# Mass of the earth's atmosphere given the density as a function of h

• swashbuckler77
In summary, the conversation discusses an exponential model for the density of the Earth's atmosphere and how to approximate the mass of the portion of the atmosphere from the surface to 100 meters above sea level. The equations used involve the surface area of a sphere and the density as a function of height. The solution can be approached through integration by parts, but it is important to consider the small variation in density over 100 meters, which can affect the accuracy of the calculations.
swashbuckler77

## Homework Statement

An exponential model for the density of the earth’s atmosphere says that if the temperature of the atmosphere were constant, then the density of the atmosphere as a function of height, h (in meters), above the surface of the Earth would be given by δ(h) = 1.28e(−0.000124h) kg/m3.

Write and evaluate a sum that approximates the mass of the portion of the atmosphere from h = 0 to h = 100 m (i.e., the ﬁrst 100 meters above sea level). Assume the radius of the Earth is 6400 km.

## Homework Equations

Since this is like a density distribution problem but in three dimensions, I surmised that now, instead of using mass=2∏∫r*δ(r) dr from a to b (the circumference of a circle and the formula provided in the textbook's example problem), I will use mass=4∏∫h2*δ(h) dh, which is the surface area of a sphere with density as a function δ(h) distributed over 6400000 to 6400100, because going from circumference of a circle to surface area of a sphere seems like a logical transition from 2D to 3D.

## The Attempt at a Solution

mass=4∏∫h2*δ(h) dh from 6400000 to 6400100

=4∏∫h2*1.28e(−0.000124h) dh from 6400000 to 6400100

=5.12∏∫h2*e(−0.000124h) dh from 6400000 to 6400100

I'm unsure if I am going in the right direction because this looks like a very ugly integral with a lot of zeroes that make me rather uncomfortable.

Last edited:
It is not a very hugly integral.
It is easy to do by integration by parts.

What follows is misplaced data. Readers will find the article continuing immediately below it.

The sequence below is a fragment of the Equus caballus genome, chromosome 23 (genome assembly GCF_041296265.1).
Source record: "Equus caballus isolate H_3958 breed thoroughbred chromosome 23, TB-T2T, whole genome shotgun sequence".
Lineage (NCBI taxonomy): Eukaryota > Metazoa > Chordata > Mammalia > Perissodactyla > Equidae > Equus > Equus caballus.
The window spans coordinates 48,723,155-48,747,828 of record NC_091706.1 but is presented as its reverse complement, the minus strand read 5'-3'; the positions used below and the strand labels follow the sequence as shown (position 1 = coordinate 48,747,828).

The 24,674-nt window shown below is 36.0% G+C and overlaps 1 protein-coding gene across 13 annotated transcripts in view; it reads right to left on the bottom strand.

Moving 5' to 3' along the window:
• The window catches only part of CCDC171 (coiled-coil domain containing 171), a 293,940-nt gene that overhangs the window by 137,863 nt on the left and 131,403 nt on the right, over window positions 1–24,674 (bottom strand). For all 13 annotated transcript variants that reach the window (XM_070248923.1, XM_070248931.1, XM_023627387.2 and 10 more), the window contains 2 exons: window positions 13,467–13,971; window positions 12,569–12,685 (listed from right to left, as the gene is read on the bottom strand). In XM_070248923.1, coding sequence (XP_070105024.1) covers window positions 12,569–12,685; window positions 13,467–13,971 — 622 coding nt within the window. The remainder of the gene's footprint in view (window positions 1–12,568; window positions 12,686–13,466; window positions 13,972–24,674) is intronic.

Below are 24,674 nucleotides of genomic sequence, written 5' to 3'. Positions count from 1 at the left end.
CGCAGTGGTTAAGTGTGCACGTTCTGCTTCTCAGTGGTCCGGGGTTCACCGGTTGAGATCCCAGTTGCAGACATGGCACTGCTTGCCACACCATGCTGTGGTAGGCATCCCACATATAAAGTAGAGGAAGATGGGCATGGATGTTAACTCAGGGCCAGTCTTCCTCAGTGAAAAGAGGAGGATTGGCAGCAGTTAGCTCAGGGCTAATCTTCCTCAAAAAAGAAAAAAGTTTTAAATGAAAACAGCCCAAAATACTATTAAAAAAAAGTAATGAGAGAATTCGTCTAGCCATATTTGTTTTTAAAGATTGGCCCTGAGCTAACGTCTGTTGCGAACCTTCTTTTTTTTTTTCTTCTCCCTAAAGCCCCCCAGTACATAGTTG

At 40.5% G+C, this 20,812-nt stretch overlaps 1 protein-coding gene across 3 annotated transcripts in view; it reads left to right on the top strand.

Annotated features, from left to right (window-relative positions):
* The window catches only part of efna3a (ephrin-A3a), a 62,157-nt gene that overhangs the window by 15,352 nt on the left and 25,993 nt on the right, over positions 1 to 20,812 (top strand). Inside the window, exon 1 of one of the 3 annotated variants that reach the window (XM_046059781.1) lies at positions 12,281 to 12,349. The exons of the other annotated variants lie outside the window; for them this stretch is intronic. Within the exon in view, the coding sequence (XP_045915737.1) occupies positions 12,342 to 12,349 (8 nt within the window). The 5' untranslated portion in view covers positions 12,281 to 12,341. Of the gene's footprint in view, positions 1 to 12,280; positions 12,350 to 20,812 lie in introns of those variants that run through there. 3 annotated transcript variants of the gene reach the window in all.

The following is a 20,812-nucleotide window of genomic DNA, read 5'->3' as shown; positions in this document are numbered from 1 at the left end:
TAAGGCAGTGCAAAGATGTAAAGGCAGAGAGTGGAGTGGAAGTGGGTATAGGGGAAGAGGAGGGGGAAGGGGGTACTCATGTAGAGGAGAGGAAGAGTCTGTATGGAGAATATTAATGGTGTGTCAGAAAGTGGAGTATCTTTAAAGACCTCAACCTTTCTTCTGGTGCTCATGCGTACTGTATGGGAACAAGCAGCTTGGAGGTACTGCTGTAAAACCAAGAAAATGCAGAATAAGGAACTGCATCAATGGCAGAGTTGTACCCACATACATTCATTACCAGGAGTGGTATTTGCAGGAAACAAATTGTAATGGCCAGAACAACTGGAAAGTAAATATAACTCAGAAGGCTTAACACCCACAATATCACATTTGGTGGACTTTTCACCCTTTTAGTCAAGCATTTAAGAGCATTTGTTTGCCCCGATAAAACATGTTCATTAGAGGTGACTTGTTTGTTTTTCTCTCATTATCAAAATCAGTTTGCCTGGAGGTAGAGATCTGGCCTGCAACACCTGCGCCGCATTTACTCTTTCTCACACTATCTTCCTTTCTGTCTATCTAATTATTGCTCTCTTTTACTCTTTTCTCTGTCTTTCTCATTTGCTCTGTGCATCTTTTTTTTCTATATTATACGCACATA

However, check that the variation of density over 100 meters is very small.
For a physics course, you could as well assume it is constant or it varies linearly (Taylor or interpolation).
Anyway, if you want to see the effect of the exponential dependence over only 100m, you need to care for all the digits.

I checked that:

- the error is 1% if you assume constant density
- the error is 0.005% by Taylor expansion
- the error is 0.001% by linear interpolation

## 1. What is the density of the earth's atmosphere?

The density of the earth's atmosphere varies depending on location and altitude. On average, it is around 1.2 kg/m^3 near the surface.

## 2. How does the density of the earth's atmosphere change with altitude?

The density of the earth's atmosphere decreases as altitude increases. This is due to the decrease in air pressure and the gravitational pull of the earth.

## 3. What is the relationship between density and altitude in the earth's atmosphere?

The relationship between density and altitude in the earth's atmosphere is inverse. As altitude increases, density decreases.

## 4. How is the mass of the earth's atmosphere calculated using the density as a function of altitude?

The mass of the earth's atmosphere can be calculated by integrating the density function with respect to altitude. This will give the total mass of the atmosphere above a certain altitude.

## 5. What are some factors that can affect the density of the earth's atmosphere?

Several factors can affect the density of the earth's atmosphere, including temperature, humidity, and air pressure. Changes in these factors can cause fluctuations in the density of the atmosphere at a given altitude.

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